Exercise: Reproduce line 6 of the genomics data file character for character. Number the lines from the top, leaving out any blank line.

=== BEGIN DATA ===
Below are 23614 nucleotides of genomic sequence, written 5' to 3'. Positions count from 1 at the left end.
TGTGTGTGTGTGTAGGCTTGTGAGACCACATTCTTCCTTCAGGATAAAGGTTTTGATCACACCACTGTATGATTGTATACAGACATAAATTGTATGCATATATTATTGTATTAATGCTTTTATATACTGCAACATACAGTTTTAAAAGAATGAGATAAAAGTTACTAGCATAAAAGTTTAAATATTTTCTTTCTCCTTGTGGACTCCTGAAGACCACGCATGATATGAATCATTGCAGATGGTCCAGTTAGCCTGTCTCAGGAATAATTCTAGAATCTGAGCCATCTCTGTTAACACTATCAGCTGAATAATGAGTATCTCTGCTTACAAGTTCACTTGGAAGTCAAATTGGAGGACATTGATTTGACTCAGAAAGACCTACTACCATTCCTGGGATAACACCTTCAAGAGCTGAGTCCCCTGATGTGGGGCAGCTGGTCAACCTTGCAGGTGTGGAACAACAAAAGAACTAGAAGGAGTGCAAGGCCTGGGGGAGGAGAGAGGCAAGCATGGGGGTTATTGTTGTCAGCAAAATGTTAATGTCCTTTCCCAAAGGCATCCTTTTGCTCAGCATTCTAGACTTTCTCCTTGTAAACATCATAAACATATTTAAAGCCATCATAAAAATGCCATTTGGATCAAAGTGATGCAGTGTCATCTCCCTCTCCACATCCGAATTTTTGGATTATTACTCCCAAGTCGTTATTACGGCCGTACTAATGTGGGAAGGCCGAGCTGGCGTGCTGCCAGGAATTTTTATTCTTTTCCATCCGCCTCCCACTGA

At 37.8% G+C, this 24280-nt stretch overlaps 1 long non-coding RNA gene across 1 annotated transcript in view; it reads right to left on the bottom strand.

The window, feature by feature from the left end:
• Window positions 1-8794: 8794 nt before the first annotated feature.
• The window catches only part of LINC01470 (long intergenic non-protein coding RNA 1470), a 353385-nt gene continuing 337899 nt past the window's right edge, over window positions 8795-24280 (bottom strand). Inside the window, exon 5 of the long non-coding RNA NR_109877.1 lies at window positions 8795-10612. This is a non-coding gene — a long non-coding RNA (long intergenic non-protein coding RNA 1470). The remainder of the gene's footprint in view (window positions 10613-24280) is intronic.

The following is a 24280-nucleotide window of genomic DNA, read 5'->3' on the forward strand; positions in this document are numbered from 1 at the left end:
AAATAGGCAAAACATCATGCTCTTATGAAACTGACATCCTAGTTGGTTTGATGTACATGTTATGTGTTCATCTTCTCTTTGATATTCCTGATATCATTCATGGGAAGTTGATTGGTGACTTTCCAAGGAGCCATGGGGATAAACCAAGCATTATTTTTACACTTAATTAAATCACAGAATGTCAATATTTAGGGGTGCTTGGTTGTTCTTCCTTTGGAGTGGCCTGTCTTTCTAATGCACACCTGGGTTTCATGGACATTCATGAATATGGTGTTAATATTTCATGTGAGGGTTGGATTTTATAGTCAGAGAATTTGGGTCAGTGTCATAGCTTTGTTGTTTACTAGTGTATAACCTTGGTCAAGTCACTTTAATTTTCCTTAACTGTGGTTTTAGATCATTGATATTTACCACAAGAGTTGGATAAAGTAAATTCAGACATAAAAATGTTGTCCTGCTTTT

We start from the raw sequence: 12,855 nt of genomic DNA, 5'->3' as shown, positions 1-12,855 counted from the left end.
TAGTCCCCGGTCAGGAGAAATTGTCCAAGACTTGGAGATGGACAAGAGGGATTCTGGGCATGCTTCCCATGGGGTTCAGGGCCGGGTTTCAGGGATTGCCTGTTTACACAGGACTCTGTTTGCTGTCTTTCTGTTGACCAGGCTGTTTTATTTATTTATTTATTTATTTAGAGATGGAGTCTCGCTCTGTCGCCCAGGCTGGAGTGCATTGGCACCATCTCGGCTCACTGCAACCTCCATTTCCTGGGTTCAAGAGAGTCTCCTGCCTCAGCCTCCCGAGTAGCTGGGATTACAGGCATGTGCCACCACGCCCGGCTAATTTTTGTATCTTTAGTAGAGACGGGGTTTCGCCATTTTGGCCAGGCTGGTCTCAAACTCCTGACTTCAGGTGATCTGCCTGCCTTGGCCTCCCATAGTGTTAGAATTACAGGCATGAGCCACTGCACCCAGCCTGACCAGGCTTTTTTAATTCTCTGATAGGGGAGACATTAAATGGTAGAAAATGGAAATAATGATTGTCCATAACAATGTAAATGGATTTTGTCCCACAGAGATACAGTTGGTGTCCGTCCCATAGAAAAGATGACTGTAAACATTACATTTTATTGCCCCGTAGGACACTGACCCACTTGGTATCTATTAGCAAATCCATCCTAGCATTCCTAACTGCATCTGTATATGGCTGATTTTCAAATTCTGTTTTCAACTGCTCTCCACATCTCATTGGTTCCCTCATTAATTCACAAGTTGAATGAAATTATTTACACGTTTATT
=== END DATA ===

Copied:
• The window catches only part of LINC01470 (long intergenic non-protein coding RNA 1470), a 353385-nt gene continuing 337899 nt past the window's right edge, over window positions 8795-24280 (bottom strand). Inside the window, exon 5 of the long non-coding RNA NR_109877.1 lies at window positions 8795-10612. This is a non-coding gene — a long non-coding RNA (long intergenic non-protein coding RNA 1470). The remainder of the gene's footprint in view (window positions 10613-24280) is intronic.